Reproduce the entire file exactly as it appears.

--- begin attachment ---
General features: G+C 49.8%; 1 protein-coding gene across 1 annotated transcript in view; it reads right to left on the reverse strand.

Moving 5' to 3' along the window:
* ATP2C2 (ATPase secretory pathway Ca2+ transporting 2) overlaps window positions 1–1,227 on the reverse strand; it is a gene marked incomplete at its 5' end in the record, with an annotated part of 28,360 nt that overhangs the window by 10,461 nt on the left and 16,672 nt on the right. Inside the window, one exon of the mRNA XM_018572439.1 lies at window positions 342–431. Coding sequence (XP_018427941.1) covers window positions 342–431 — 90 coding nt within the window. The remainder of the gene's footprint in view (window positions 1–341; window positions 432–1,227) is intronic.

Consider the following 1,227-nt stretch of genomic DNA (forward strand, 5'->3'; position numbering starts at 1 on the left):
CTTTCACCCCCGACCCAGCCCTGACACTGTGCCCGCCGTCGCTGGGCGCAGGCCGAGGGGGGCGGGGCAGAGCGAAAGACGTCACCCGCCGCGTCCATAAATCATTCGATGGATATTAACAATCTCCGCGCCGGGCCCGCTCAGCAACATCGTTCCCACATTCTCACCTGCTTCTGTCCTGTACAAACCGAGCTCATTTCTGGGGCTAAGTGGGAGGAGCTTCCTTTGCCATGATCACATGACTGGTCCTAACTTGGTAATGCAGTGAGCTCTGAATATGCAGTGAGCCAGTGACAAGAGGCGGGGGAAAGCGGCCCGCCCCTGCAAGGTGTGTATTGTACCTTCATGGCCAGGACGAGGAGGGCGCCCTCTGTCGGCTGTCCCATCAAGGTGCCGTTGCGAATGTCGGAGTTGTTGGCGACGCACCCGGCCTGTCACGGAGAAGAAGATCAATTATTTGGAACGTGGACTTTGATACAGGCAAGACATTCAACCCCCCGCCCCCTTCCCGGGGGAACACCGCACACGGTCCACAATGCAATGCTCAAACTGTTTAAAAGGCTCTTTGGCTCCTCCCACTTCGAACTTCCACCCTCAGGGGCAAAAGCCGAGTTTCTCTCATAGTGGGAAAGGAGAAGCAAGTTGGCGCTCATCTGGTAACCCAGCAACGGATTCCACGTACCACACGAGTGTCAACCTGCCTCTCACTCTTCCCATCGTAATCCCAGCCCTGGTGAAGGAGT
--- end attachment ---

General features: G+C 49.8%; 1 protein-coding gene across 1 annotated transcript in view; it reads right to left on the reverse strand.

Moving 5' to 3' along the window:
* ATP2C2 (ATPase secretory pathway Ca2+ transporting 2) overlaps window positions 1–1,227 on the reverse strand; it is a gene marked incomplete at its 5' end in the record, with an annotated part of 28,360 nt that overhangs the window by 10,461 nt on the left and 16,672 nt on the right. Inside the window, one exon of the mRNA XM_018572439.1 lies at window positions 342–431. Coding sequence (XP_018427941.1) covers window positions 342–431 — 90 coding nt within the window. The remainder of the gene's footprint in view (window positions 1–341; window positions 432–1,227) is intronic.

Consider the following 1,227-nt stretch of genomic DNA (forward strand, 5'->3'; position numbering starts at 1 on the left):
CTTTCACCCCCGACCCAGCCCTGACACTGTGCCCGCCGTCGCTGGGCGCAGGCCGAGGGGGGCGGGGCAGAGCGAAAGACGTCACCCGCCGCGTCCATAAATCATTCGATGGATATTAACAATCTCCGCGCCGGGCCCGCTCAGCAACATCGTTCCCACATTCTCACCTGCTTCTGTCCTGTACAAACCGAGCTCATTTCTGGGGCTAAGTGGGAGGAGCTTCCTTTGCCATGATCACATGACTGGTCCTAACTTGGTAATGCAGTGAGCTCTGAATATGCAGTGAGCCAGTGACAAGAGGCGGGGGAAAGCGGCCCGCCCCTGCAAGGTGTGTATTGTACCTTCATGGCCAGGACGAGGAGGGCGCCCTCTGTCGGCTGTCCCATCAAGGTGCCGTTGCGAATGTCGGAGTTGTTGGCGACGCACCCGGCCTGTCACGGAGAAGAAGATCAATTATTTGGAACGTGGACTTTGATACAGGCAAGACATTCAACCCCCCGCCCCCTTCCCGGGGGAACACCGCACACGGTCCACAATGCAATGCTCAAACTGTTTAAAAGGCTCTTTGGCTCCTCCCACTTCGAACTTCCACCCTCAGGGGCAAAAGCCGAGTTTCTCTCATAGTGGGAAAGGAGAAGCAAGTTGGCGCTCATCTGGTAACCCAGCAACGGATTCCACGTACCACACGAGTGTCAACCTGCCTCTCACTCTTCCCATCGTAATCCCAGCCCTGGTGAAGGAGT